36 In this focus on luxury and commerce, Bauckham and Callahan find a critique of Rome's economic exploitation of the poor (Bauckham, Climax, 338–83; Callahan, ‘Apocalypse’).

37 Philo makes similar comments concerning the absence of slavery among the Therapeutai (Contempl. Life 70). See also Philo's statements concerning the equality of master and slave in Spec. Laws 2.68–9 and Decalogue 167.

38 Mealand, D. L., ‘Community of Goods and Utopian Allusions in Acts ii–iv’, JTS 28 (1977) 96–9CrossRefGoogle Scholar, at 98–9.

39 See also Macrobius, Saturnalia 1.7.26; Philo, Embassy 13; Lucian, Sat. 5; Seneca, Ep. 47.10–16. The fundamental equality between master and slave was sometimes appealed to as a basis for the humane treatment of slaves (Seneca, Ep. 47; Epictetus, Diatr. 1.13; Philo, Spec. Laws 2.68–9).

40 See also Ps.-Seneca, Octavia 397–434; Lucian, Sat. 19–24; Ovid, Metam. 1.89–150; Am. 3.8.35–56; Macrobius, Sat. 1.8.3; Hesiod, Works and Days, 109–26. For a less idyllic depiction of mankind's primitive origin, see Lucretius, De rerum natura 925–1062, 1091–1150. (Note that even the harsh conditions described by Lucretius are presented as superior to the luxury and violence of the present age (see esp. 999–1010).) For a summary of Greco-Roman utopianism, see Gilchrest, E. J., Revelation 21–22 in Light of Jewish and Greco-Roman Utopianism (Biblical Interpretation Series 118; Leiden: Brill, 2013) 1282CrossRefGoogle Scholar. On the connection between greed and injustice outside of the context of utopianism, see Musonius Rufus, Lectures 20.6.

41 Utopian/dystopian motifs often feature prominently in political encomium and critique. See Ps.-Seneca, Octavia 400–36; Einsiedeln Eclogues 2.23–34; Calpurnius Siculus, Eclogue 1.42; Suetonius, Tib. 59; Plutarch, Cim. 10; Philo, Embassy 11–13. Note that in sharp contrast to John, Pliny presents Rome's maritime commerce as restoring the conditions of the Golden Age by making the abundance of the earth available to all men in common (Pan. 32.1–3). For a thorough treatment of utopian motifs in Revelation 21–2, see Gilchrest, Revelation 21–22, 201–75.

42 Bradley, K. R., Slavery and Society at Rome (Cambridge: Cambridge University Press, 1994) 2CrossRefGoogle Scholar. On the negative view of slave traders in antiquity, see Harrill, Slaves in the New Testament, 119–44; Joshel, S. R., Slavery in the Roman World (New York: Cambridge University Press, 2010) 92Google Scholar. On the sexual and physical abuse of slaves, see Bradley, Slaves and Masters, 113–37; Glancy, Slavery, 12–29; Joshel, Slavery, 95–107, 119–29; Hezser, C., Jewish Slavery in Antiquity (Oxford: Oxford University Press, 2005) 179211CrossRefGoogle Scholar.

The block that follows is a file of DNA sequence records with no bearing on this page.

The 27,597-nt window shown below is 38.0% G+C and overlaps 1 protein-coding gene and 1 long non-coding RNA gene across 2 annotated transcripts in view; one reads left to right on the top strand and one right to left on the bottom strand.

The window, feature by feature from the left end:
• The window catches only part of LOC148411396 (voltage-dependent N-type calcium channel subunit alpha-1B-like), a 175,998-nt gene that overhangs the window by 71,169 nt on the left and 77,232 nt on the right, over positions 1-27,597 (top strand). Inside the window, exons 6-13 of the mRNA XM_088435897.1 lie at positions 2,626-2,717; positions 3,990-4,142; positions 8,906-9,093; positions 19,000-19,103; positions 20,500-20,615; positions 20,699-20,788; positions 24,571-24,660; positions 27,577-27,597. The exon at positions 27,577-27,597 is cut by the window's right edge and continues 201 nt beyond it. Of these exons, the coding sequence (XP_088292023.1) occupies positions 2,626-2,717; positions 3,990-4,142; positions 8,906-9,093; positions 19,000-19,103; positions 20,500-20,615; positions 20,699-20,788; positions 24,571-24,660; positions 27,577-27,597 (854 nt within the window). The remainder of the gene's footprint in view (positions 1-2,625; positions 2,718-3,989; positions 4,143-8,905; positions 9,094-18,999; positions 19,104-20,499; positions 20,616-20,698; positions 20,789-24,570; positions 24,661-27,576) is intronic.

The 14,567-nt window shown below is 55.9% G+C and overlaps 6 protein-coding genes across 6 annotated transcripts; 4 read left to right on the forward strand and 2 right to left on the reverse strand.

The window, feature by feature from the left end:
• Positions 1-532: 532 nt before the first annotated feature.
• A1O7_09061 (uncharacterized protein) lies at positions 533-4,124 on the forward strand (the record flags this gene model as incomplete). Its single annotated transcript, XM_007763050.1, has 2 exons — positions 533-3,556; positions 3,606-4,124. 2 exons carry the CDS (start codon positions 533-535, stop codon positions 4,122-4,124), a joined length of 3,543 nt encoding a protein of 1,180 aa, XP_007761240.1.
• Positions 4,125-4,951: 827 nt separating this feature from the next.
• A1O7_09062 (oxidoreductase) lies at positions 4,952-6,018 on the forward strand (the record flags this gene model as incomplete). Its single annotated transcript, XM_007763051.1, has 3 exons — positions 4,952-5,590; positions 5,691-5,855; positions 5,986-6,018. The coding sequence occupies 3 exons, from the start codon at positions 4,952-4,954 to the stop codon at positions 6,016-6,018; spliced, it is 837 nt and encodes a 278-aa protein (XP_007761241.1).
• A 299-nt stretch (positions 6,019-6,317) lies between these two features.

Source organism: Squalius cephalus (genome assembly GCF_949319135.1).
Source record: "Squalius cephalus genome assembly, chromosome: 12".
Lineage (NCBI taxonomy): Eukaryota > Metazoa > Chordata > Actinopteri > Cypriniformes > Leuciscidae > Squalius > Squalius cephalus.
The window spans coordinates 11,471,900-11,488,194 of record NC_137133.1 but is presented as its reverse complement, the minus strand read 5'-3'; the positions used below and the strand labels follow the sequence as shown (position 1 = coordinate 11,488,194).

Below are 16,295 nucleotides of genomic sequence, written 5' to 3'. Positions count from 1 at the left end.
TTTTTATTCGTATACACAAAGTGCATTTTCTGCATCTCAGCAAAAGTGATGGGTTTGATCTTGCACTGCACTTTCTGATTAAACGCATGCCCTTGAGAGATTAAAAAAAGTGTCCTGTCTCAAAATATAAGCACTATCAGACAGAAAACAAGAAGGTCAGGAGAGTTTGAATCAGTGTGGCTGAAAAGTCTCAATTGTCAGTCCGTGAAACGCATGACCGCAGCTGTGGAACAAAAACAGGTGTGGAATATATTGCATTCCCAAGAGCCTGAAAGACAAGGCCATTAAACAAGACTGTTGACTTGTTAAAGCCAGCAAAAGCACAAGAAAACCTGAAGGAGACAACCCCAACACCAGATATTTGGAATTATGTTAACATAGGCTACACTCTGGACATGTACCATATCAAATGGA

43 Harrill, Slaves in the New Testament, 6. So also Davies, M., ‘Work and Slavery in the New Testament: Impoverishments of Traditions’, The Bible in Ethics: The Second Sheffield Colloquium (ed. Rogerson, J. W., Carroll R., M. D. and Davies, M. (JSOTSup 207; Sheffield: Sheffield, 1995) 315–47Google Scholar, at 338–47; Avalos, Slavery, 96–138. For studies which suggest some degree of Christian unease with slavery, see Barclay, J. M. G., ‘Paul, Philemon and the Dilemma of Christian Slave-Ownership’, NTS 37 (1991) 161–86CrossRefGoogle Scholar; Witherington, B. III, ‘The Letters to Philemon, the Colossians, and the Ephesians: A Socio-Rhetorical Commentary on the Captivity Epistles (Grand Rapids: Eerdmans, 2007) 183–90Google Scholar; Vasser, M., ‘Grant Slaves Equality: Re-examining the Translation of Colossians 4:1’, TynBul 68.1 (2017) 5971Google Scholar.

Send article to Kindle

To send this article to your Kindle, first ensure no-reply@cambridge.org is added to your Approved Personal Document E-mail List under your Personal Document Settings on the Manage Your Content and Devices page of your Amazon account. Then enter the ‘name’ part of your Kindle email address below. Find out more about sending to your Kindle. Find out more about sending to your Kindle.

Note you can select to send to either the @free.kindle.com or @kindle.com variations. ‘@free.kindle.com’ emails are free but can only be sent to your device when it is connected to wi-fi. ‘@kindle.com’ emails can be delivered even when you are not connected to wi-fi, but note that service fees apply.

Find out more about the Kindle Personal Document Service.

Bodies and Souls: The Case for Reading Revelation 18.13 as a Critique of the Slave Trade
Available formats
×

Send article to Dropbox

To send this article to your Dropbox account, please select one or more formats and confirm that you agree to abide by our usage policies. If this is the first time you use this feature, you will be asked to authorise Cambridge Core to connect with your <service> account. Find out more about sending content to Dropbox.

Bodies and Souls: The Case for Reading Revelation 18.13 as a Critique of the Slave Trade
Available formats
×

Send article to Google Drive

To send this article to your Google Drive account, please select one or more formats and confirm that you agree to abide by our usage policies. If this is the first time you use this feature, you will be asked to authorise Cambridge Core to connect with your <service> account. Find out more about sending content to Google Drive.

Bodies and Souls: The Case for Reading Revelation 18.13 as a Critique of the Slave Trade
Available formats
×
×

Reply to: Submit a response

Please enter your response.

Your details

Please enter a valid email address.

Conflicting interests

Do you have any conflicting interests? *